Category Archives: Uncategorized

The Coronavirus Relief Fund (CARES Act, Title V): Background and State and Local Data

Source: Grant A. Driessen, Congressional Research Service, CRS Report, R46298, Updated August 25, 2020

The sudden decline in economic output following the Coronavirus disease 2019 (COVID-19) outbreak has significantly altered the fiscal outlook for state and local governments. The Coronavirus Aid, Relief, and Economic Security Act (CARES Act; P.L. 116-136), signed into law on March 27, 2020, created the Coronavirus Relief Fund, which provides $150 billion in direct assistance for state and local governments. This report briefly summarizes the background, purpose, and allocation details of the Coronavirus Relief Fund.

Table 1 provides total Coronavirus Relief Fund allocations and costs incurredby states, and Table 2 provides allocations and costs incurred for territories. A total of $149.5 billion was allocated to eligible governments as of August 12, 2020. As of June 30, 2020, eligible state and local governments (excluding tribal governments) reported $35.6 billion (or 25%) in costs incurred from allocated funds. Figure 1 and Figure 2 show state-level percentages of allocations incurred (through June 30, 2020) to state and local governments, respectively. Individual government allocations and costs incurred are provided in Table 3.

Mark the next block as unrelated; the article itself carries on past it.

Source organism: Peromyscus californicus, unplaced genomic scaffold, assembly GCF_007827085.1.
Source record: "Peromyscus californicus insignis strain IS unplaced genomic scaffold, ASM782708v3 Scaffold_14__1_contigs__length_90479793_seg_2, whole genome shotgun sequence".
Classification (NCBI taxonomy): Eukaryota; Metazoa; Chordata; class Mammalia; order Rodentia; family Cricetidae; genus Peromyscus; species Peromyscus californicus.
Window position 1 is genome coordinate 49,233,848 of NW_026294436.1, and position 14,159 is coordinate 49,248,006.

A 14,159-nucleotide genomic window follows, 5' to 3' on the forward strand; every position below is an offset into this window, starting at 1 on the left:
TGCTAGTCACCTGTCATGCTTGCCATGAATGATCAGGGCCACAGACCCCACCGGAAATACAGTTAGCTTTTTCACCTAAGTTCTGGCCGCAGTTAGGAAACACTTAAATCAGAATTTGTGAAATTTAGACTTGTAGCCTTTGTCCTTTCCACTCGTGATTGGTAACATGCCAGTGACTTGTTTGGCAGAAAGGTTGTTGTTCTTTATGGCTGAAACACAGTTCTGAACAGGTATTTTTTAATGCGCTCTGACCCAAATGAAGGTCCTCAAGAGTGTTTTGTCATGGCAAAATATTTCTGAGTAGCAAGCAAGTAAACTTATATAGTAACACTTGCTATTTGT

U.S. Public Finance 2020 Outlook: A Precarious Balance

Source: Robin Prunty, Kurt Forsgren, David Bodek, Jane Ridley, Geoff Buswick, Jessica Wood, Ted Chapman Marian Zucker, Suzie Desai, S&P Global Ratings, January 2020

From the summary:
All sector outlooks are stable with the exception of Higher Education which continues with a negative outlook for the third year. The record economic expansion has translated to overall credit stability in U.S. Public Finance and we expect this to continue in 2020. Despite favorable economic and fiscal trends we do see a precarious balance for 2020 as key credit risks such as retirement liabilities, event risk disruptions, global aging, and pressing infrastructure needs present budget and policy challenges in 2020 and beyond. We will continue to highlight Environmental, Social and Governance issues, which could lead to both positive and negative credit influences.

Tackling the Law Enforcement Personnel Shortage Takes More Than Money

Source: Ed Lamb, HR News, Vol. 84 no. 7, July 2018
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T ype “challenges hiring police” into a Google search bar, and you receive roughly 26.6 million results. Municipalities all across the United States are in self-reported crises brought on by baby boomer commissioners retiring, Generation X captains and detectives leaving rather than seeking promotions, and fewer millennials entering academies to serve as patrol officers and deputies.

These problems have always existed to some degree. Law enforcement demands a great deal physically, mentally and emotionally from job candidates and incumbents. Still, difficulties with building and maintaining fully staffed and optimally functioning police forces have piled up over the past decade.

Budget restrictions, social media-fueled scandals and even the obesity epidemic have reduced the appeal and accessibility of police positions for many Americans. Against these headwinds, best practices for recruiting and retaining law enforcement personnel for the 21st century have emerged…..

Liquidity in the Municipal Bond Market

Source: Edward Friedman, Regional Financial Review, July 2018